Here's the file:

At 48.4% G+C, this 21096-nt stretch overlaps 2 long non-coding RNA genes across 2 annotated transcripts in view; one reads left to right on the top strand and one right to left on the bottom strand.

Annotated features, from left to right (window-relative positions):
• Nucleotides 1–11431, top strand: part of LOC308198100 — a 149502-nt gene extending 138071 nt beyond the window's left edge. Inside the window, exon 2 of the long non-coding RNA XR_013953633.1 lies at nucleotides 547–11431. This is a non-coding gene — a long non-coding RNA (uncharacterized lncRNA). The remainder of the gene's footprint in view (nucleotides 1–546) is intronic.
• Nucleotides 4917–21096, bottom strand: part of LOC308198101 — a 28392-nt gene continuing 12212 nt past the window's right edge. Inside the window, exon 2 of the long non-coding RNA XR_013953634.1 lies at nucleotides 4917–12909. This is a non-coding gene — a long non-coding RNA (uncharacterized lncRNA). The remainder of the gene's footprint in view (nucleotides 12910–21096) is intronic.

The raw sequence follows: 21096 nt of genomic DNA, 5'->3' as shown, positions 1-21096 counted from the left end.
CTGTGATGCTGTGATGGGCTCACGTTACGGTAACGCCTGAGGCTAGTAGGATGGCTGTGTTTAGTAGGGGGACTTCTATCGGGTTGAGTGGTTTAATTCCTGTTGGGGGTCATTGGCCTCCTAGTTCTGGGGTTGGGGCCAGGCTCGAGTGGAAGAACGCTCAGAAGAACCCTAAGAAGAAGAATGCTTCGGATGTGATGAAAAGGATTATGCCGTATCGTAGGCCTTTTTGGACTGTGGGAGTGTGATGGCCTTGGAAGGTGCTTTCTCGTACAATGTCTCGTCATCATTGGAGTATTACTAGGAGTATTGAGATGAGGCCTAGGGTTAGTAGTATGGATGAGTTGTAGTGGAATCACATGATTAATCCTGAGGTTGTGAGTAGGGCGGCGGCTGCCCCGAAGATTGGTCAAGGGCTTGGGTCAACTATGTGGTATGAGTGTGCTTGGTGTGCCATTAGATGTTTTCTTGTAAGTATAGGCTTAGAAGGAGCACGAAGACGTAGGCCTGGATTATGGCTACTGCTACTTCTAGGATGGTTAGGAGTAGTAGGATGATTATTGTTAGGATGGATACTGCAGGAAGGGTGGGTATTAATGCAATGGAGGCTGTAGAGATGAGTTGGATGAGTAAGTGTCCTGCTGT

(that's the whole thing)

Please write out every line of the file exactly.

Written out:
At 48.4% G+C, this 21096-nt stretch overlaps 2 long non-coding RNA genes across 2 annotated transcripts in view; one reads left to right on the top strand and one right to left on the bottom strand.

Annotated features, from left to right (window-relative positions):
• Nucleotides 1–11431, top strand: part of LOC308198100 — a 149502-nt gene extending 138071 nt beyond the window's left edge. Inside the window, exon 2 of the long non-coding RNA XR_013953633.1 lies at nucleotides 547–11431. This is a non-coding gene — a long non-coding RNA (uncharacterized lncRNA). The remainder of the gene's footprint in view (nucleotides 1–546) is intronic.
• Nucleotides 4917–21096, bottom strand: part of LOC308198101 — a 28392-nt gene continuing 12212 nt past the window's right edge. Inside the window, exon 2 of the long non-coding RNA XR_013953634.1 lies at nucleotides 4917–12909. This is a non-coding gene — a long non-coding RNA (uncharacterized lncRNA). The remainder of the gene's footprint in view (nucleotides 12910–21096) is intronic.

The raw sequence follows: 21096 nt of genomic DNA, 5'->3' as shown, positions 1-21096 counted from the left end.
CTGTGATGCTGTGATGGGCTCACGTTACGGTAACGCCTGAGGCTAGTAGGATGGCTGTGTTTAGTAGGGGGACTTCTATCGGGTTGAGTGGTTTAATTCCTGTTGGGGGTCATTGGCCTCCTAGTTCTGGGGTTGGGGCCAGGCTCGAGTGGAAGAACGCTCAGAAGAACCCTAAGAAGAAGAATGCTTCGGATGTGATGAAAAGGATTATGCCGTATCGTAGGCCTTTTTGGACTGTGGGAGTGTGATGGCCTTGGAAGGTGCTTTCTCGTACAATGTCTCGTCATCATTGGAGTATTACTAGGAGTATTGAGATGAGGCCTAGGGTTAGTAGTATGGATGAGTTGTAGTGGAATCACATGATTAATCCTGAGGTTGTGAGTAGGGCGGCGGCTGCCCCGAAGATTGGTCAAGGGCTTGGGTCAACTATGTGGTATGAGTGTGCTTGGTGTGCCATTAGATGTTTTCTTGTAAGTATAGGCTTAGAAGGAGCACGAAGACGTAGGCCTGGATTATGGCTACTGCTACTTCTAGGATGGTTAGGAGTAGTAGGATGATTATTGTTAGGATGGATACTGCAGGAAGGGTGGGTATTAATGCAATGGAGGCTGTAGAGATGAGTTGGATGAGTAAGTGTCCTGCTGT